I was often told that I was intense—my feelings were intense and the way I responded to new information was described as intense. Even at a young age, I felt that this wasn’t something to be proud of. Intense people were dictators and women who chose careers above family. Intense people got things done, but at what price?

I’m in the midst of raising my own passionate, articulate, and politically aware daughter.At six years old, she also has big feelings and the vocabulary to describe all the injustices around her. Like me, her view of injustice ranges from the amount of time I spend reading to her sister to why adults would yell at a child like Ruby Bridges. I see a lot of my own story when I look at how she interacts with the world, which is both amazing and heartbreaking.

One word I intentionally choose not use to describe her is intense. Sometimes I’ll ask her to modulate her voice because the way she is speaking to her sister is too intense, but I try never to use the word in replacement of who she is as a person. I tell her she is thoughtful and passionate and that I love how she cares for the world around her. Head over to SheLoves to read the rest and join the conversation!

What about you? What word are you reframing in your journey?

Be Kind to Yourself

When I wrote this post for SheLoves, it was easy writing about the discomfort. That seems to be part of life, right? Leaning into the discomfort. Something didn’t feel complete about the piece. I worked on it, sent it to a friend, and finally sent it to my editor, thinking it was all about discomfort. And then I remembered the most important part: Be kind to yourself. I added in that imperative piece and it all came together. That seems to be the hardest part for me – remembering kindness to myself. I hope you’ll remember that today. Be kind to yourself.

Here’s an excerpt of the piece. I hope you’ll head over to SheLoves to join the conversation!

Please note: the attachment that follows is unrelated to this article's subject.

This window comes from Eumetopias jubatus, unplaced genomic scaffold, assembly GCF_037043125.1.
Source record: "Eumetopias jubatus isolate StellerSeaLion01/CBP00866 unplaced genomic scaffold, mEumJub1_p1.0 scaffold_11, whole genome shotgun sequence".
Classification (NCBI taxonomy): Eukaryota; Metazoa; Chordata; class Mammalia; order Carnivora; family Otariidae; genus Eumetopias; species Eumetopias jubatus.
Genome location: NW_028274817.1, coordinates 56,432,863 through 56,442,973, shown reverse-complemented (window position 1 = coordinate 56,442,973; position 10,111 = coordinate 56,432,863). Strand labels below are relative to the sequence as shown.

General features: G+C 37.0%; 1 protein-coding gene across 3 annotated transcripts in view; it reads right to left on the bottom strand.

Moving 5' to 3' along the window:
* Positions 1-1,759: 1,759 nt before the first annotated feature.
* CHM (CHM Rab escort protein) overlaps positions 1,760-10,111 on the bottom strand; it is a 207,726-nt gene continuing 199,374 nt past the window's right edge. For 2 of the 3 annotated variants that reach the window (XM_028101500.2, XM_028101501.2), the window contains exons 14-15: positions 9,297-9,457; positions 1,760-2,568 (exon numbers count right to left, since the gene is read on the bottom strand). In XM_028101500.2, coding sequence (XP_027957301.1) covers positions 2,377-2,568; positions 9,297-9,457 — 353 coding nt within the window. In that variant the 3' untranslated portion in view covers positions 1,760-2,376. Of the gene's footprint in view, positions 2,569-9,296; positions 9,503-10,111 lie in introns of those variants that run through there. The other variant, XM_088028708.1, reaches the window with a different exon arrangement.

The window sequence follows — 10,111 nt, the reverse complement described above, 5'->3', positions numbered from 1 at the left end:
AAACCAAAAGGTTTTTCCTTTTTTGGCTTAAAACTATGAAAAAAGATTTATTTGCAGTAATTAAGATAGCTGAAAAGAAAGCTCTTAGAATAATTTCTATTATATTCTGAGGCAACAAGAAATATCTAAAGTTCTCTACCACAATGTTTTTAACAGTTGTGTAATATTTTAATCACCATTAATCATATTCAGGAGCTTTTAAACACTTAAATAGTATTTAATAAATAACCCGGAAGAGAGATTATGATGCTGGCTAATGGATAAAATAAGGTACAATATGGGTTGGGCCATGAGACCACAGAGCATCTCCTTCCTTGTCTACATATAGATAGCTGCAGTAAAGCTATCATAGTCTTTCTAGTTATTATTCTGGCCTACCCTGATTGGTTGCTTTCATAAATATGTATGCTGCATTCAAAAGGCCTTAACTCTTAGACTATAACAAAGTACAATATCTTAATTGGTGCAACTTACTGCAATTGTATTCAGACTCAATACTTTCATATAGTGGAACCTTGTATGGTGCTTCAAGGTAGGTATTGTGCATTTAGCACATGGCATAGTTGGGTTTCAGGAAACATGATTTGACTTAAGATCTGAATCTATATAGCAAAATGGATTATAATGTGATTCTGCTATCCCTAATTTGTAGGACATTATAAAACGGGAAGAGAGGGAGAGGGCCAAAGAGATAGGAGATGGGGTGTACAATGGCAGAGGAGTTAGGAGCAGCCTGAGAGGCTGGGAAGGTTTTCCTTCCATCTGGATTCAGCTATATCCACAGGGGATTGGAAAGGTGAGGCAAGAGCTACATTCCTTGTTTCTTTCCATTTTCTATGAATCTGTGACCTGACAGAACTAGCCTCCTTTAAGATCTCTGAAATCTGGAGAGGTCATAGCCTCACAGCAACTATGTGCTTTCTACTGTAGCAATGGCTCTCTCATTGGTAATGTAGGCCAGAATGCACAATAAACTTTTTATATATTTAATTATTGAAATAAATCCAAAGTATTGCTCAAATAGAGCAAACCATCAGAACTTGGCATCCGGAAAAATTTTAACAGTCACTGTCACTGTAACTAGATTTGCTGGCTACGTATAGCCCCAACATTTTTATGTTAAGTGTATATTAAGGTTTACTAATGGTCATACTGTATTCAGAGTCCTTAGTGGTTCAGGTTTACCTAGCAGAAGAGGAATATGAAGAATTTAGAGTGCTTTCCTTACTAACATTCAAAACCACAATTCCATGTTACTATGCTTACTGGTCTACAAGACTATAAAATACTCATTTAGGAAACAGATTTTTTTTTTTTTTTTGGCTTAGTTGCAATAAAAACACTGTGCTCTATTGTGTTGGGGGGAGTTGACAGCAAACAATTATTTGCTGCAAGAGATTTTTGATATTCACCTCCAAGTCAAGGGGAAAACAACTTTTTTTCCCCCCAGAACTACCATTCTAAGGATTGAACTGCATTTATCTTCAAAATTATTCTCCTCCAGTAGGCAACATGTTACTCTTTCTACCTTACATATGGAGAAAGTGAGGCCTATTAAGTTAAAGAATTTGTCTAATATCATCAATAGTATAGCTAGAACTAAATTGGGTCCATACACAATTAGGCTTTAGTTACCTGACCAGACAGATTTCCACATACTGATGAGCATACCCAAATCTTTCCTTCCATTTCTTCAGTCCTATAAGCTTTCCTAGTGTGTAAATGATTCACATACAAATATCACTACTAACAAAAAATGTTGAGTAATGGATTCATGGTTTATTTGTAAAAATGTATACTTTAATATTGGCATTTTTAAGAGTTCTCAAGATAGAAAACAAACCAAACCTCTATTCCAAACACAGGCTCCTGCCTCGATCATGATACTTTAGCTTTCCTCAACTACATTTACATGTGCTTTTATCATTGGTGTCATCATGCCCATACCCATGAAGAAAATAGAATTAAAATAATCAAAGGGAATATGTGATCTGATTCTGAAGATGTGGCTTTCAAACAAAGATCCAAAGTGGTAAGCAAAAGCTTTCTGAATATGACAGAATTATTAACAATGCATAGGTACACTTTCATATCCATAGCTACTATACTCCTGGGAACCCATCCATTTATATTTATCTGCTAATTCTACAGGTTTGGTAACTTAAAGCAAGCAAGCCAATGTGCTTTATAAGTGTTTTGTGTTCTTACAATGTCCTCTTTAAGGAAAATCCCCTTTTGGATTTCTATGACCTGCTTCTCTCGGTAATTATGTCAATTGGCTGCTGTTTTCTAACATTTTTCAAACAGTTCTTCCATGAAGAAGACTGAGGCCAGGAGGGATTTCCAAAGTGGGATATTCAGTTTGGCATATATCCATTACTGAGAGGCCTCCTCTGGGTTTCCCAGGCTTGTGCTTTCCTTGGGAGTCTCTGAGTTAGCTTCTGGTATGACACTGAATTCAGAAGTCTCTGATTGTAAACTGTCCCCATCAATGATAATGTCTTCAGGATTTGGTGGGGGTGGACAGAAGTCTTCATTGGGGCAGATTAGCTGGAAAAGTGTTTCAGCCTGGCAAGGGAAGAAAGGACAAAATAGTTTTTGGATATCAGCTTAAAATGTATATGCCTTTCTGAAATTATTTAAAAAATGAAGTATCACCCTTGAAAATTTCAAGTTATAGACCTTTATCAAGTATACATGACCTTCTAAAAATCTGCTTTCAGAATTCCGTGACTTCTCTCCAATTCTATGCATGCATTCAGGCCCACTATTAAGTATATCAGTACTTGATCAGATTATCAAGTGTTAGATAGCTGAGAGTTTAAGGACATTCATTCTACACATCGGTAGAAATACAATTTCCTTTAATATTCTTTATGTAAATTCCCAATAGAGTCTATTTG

We stretched at the end of our weekly workout, faces on the mat, right hands extended, left arms stretched under our bodies, kind of in child’s pose. I’m sure there’s an official name for this stretch but I don’t know it. I do know it feels awkward and amazing, all at once. Just as the stretch feels more awkward than amazing, our instructor encourages us saying, “Lean into the discomfort while still being kind to yourself.”

Anyone who has taken any sort of yoga or workout class has probably heard something along those lines — lean into the discomfort. After an hour of movement, I often want to skip the stretching. I want to stop, change into clean clothes, move onto the next part of my day, and check off the box of healthy living. But that wouldn’t be kind to myself—mentally or physically.

But taking the time to stretch and lean into the discomfort is what allows me to healthfully go on with the rest of my day. It’s this kindness that keeps me from getting hurt and is why I keep coming back to class, week after week.

I’ve been thinking about this phrase in other areas of my life lately. How am I leaning into the discomfort of life as I stretch my thinking? How is that discomfort preparing me to take what I’m learning and go back into my daily routines?

I’m in a creatively quiet season right now. At first, when the words were hard to find, I welcomed the space, knowing that sometimes we need to stop and listen before we can produce. But months have gone by and that quiet is turning to discomfort. How long will this last? I’m starting to push against the discomfort, questioning my abilities and purpose. Head over to SheLoves to read the rest and join the conversation!

What are some ways you are remembering to be kind to yourself?